Lipomas are a common type of tumor in dogs and are fortunately benign. Lipomas can have a variety of appearances and are diagnosed through cell evaluation under a microscope. Lipomas can cause problems for dogs, however, depending on their location. Continue reading below to learn more about lipomas in dogs.
What Is a Lipoma?
A lipoma is a growth that is made up of fat cells. Generally, lipomas are slowly growing masses that are found underneath the skin. The mass can either be found in the subcutaneous space between the skin and muscle, or sometimes even within the muscle. Rarely a lipoma can be found within the skin or dermis. Infrequently lipomas can be found within the chest or abdomen. Lipomas are benign tumors that do not metastasize or cause illness in pets. However, lipomas can grow in locations that can be problematic for dogs which may necessitate surgical removal.
Infiltrative lipomas are benign but can be locally aggressive, invading surrounding tissue, whereas simple lipomas increase in size and do not disrupt surrounding tissues. Another variant of the lipoma is called myelolipoma. Myelolipomas are mixed with adipose cells and hematopoietic cells, which are the cells responsible for the development of blood cells.
What Are the Signs of a Lipoma?
The first sign of a lipoma is a noticeable growth or bump somewhere on the dog’s body. Lipomas tend to form on the trunk of the body but can be found in other locations as well. Lipomas can be firm or soft in feel and can either be attached or freely moveable. An attached lipoma is one that has adhered to another structure like muscle that prevents it from being lifted. If a lipoma occurs within the thorax or abdomen, discomfort and respiratory changes may be noted. Some patients with lipomas may also experience lameness, especially if the mass impacts muscle and range of motion.
Diagnosing a Lipoma
It is important to highlight that a mass cannot be deemed a lipoma without testing. If a dog has previously been diagnosed with a lipoma, it does not mean that all future growths will also be a lipoma. It is critically important to aspirate every mass to correctly identify it. Additionally, masses that undergo a sudden change in appearance should be reevaluated, even if previously deemed benign.
A fine-needle aspiration can be performed by your primary care veterinarian. This involves collecting a cell sample from the mass by gently inserting a small needle into the growth and aspirating cells. Once the cells have been collected in the needle, they are placed on a slide and evaluated under a microscope after the sample has dried and appropriately stained.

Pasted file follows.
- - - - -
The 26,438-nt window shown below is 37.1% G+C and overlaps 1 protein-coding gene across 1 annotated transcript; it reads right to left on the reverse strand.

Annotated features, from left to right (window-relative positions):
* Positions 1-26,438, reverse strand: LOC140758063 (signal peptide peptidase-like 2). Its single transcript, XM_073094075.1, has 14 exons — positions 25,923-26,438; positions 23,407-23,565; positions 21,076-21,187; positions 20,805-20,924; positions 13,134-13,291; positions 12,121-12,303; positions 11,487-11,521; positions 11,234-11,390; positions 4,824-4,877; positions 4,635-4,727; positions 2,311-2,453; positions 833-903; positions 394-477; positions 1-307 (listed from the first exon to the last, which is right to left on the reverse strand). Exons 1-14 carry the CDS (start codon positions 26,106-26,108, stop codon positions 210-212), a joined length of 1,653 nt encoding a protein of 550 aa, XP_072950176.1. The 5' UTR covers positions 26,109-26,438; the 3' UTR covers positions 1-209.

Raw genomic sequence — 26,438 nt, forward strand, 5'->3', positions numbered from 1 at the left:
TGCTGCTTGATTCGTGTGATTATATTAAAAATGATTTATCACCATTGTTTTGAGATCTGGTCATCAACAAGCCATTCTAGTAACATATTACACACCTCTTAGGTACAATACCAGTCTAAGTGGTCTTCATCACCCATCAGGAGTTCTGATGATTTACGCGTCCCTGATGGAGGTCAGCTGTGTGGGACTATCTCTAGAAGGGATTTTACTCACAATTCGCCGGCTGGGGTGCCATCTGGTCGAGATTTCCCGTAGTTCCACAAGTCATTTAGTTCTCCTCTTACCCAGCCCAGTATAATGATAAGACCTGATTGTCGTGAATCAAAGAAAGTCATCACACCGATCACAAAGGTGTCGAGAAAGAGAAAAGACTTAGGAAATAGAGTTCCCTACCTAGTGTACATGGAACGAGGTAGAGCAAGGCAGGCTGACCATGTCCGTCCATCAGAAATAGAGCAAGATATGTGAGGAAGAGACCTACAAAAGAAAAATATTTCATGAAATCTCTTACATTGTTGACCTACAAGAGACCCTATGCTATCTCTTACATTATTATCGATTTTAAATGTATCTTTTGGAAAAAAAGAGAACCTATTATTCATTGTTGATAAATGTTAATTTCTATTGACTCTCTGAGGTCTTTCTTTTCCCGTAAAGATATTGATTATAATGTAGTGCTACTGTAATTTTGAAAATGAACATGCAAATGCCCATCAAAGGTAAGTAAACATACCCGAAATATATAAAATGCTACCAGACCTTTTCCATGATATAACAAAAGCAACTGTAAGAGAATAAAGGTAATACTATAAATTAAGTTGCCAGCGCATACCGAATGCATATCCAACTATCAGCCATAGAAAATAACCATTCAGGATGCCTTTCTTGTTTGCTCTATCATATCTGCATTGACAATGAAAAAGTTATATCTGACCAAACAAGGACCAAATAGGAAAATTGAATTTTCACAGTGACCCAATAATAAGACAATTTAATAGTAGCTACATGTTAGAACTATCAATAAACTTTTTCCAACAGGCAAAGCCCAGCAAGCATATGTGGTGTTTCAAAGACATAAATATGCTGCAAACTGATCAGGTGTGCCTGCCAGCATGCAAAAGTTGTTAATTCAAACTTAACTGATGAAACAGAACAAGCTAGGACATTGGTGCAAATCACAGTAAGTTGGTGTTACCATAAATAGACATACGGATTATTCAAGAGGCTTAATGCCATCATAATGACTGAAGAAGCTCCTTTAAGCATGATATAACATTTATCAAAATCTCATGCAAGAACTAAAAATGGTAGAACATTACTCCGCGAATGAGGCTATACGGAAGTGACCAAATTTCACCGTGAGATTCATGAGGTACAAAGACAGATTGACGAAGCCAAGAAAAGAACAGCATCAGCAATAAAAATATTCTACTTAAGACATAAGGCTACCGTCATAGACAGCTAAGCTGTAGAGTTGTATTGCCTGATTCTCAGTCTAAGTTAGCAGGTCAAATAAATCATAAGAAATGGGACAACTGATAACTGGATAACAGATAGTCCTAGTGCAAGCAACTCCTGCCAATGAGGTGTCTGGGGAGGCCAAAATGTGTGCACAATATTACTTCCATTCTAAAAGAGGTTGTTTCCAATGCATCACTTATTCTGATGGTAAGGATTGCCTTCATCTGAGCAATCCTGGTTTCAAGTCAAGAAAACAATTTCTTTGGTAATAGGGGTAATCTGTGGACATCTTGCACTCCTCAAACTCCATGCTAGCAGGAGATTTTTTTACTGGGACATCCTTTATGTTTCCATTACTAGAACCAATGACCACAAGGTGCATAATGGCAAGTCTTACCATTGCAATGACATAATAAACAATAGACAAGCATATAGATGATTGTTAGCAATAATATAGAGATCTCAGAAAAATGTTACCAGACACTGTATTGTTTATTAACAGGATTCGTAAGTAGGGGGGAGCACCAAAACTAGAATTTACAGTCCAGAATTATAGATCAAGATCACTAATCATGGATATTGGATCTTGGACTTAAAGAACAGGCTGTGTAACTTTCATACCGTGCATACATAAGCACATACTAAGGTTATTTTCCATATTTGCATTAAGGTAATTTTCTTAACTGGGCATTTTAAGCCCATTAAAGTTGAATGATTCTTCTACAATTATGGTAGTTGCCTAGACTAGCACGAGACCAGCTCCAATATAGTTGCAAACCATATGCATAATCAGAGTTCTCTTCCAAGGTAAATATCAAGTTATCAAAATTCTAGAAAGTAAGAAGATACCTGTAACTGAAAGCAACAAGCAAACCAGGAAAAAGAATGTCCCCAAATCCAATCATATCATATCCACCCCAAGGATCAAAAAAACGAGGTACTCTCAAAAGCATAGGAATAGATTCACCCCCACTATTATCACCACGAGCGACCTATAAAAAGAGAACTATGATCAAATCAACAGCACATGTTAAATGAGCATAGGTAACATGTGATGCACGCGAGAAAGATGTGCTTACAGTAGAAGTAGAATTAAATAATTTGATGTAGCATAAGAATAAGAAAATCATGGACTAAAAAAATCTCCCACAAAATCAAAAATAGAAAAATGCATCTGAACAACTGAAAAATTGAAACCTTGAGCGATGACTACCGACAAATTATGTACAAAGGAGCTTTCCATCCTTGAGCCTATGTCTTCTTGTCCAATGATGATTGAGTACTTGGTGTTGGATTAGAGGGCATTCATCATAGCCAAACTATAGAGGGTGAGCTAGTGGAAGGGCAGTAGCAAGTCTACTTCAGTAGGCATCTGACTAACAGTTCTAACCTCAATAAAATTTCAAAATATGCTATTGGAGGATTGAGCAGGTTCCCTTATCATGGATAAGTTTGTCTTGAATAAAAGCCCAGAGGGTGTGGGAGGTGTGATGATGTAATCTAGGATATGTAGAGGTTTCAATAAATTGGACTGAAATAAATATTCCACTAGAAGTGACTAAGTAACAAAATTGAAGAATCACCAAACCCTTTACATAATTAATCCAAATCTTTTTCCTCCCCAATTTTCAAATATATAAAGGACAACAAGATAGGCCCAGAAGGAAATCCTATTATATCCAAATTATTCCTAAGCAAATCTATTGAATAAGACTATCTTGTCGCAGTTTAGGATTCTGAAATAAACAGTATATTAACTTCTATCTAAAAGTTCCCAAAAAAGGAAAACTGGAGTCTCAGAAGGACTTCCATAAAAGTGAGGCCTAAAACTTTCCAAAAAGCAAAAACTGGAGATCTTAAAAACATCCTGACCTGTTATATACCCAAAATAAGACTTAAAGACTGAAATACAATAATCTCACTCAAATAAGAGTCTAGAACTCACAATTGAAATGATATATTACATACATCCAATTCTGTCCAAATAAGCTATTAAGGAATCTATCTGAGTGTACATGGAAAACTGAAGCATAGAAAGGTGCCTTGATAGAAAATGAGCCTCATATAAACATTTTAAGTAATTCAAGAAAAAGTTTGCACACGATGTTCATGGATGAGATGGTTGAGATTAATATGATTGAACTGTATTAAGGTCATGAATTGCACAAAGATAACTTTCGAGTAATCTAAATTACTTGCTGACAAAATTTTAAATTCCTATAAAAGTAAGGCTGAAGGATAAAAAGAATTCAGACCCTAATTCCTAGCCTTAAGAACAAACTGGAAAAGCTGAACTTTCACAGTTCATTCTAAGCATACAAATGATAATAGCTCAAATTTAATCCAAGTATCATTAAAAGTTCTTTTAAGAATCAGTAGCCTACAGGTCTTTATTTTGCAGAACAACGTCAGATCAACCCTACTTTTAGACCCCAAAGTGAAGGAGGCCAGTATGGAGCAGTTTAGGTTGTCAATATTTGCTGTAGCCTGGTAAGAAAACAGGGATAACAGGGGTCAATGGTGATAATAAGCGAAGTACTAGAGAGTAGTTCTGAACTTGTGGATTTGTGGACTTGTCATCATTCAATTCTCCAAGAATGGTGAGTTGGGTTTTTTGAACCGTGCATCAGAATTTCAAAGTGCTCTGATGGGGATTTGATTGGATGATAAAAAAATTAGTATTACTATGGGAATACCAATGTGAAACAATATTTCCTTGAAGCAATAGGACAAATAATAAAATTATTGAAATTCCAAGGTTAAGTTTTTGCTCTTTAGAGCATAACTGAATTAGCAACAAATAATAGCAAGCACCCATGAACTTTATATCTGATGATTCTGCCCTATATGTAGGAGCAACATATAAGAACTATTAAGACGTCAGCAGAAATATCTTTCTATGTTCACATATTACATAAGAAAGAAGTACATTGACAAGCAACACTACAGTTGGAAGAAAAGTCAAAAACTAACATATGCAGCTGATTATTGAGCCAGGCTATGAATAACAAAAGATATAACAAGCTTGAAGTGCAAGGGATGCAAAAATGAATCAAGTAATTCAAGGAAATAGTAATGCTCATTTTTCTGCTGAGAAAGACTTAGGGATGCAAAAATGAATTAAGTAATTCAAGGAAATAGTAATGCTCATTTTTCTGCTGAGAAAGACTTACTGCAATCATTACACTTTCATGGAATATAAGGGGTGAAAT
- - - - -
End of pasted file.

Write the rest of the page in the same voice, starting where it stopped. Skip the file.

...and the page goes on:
During the evaluation of the slide, veterinarians are looking at cells to determine what type of growth is present. Lipomas will have adipose cells present that appear like clear, fluffy, conjoined marshmallows. In some instances, veterinarians may need the assistance of a pathologist to identify cells, and the slide sample may be submitted to an outside laboratory for evaluation.
A biopsy involves collecting a larger cell sample from the mass that occurs once the mass has been removed or with the removal of a small portion of the mass itself. This is a more accurate way of diagnosing a mass, as it involves the evaluation of a larger sample size.
Predispositions for Lipoma Development
Lipomas are more likely to develop in middle-aged to senior dogs. Overweight dogs are more prone to the development of lipomas. Labrador Retrievers, Beagles, Miniature Schnauzers, and Doberman Pinchers are a few of the breeds predisposed to lipoma development.
Treatment of a Lipoma
Lipomas that are bothersome to the pet or the pet owner can be removed through surgery. It is more helpful to remove the mass when it is small versus when it has been present for a while and increased in size. A smaller mass generally means a less invasive surgery would be necessary.
Infiltrative lipomas may be more difficult to remove and might experience regrowth. Infiltrative lipomas that are not fully excised may benefit from radiation. It is important to note that previously diagnosed lipomas must be closely monitored. If their shape, firmness, or size drastically changes, the mass should be reevaluated and potentially aspirated again.
How Do I Care for a Dog With a Lipoma?
It is important to be cognizant of any changes to the growth. If the mass changes in size, especially if it occurs quickly or if it becomes problematic to your pet, you should schedule an appointment with your veterinarian. Close monitoring of your dog’s mobility is also recommended as often surgical removal of a lipoma is indicated if the mass hinders mobility. Overweight dogs are more prone to the development of lipomas, so keeping your dog trim will reduce their chances of lipoma development. And finally, any new mass that develops should be evaluated by a veterinarian.
My Dog Has a Squishy Mass on Their Belly. Is This a Lipoma?
Unfortunately, you cannot diagnose a mass from feel alone. There is a chance that a soft mass may be a lipoma, but the only way of knowing for sure is to evaluate the cells making up the mass.
Are Lipomas Dangerous to My Dog’s Health?
Lipomas themselves are benign; however, depending on their location, they could be problematic to your dog from a comfort standpoint.
Is a Lipoma the Same as a Liposarcoma?
No. A lipoma is a benign growth, whereas a liposarcoma is considered malignant. Liposarcomas are locally invasive and can metastasize to other body regions although very uncommon.
Lipomas are common growths impacting middle-aged to older dogs. Although they act benignly, close monitoring is recommended. If a growth quickly changes size or is bothersome to the pet, the mass should be reevaluated. Depending on the location of the lipoma, surgery may be recommended to prevent mobility concerns or patient discomfort.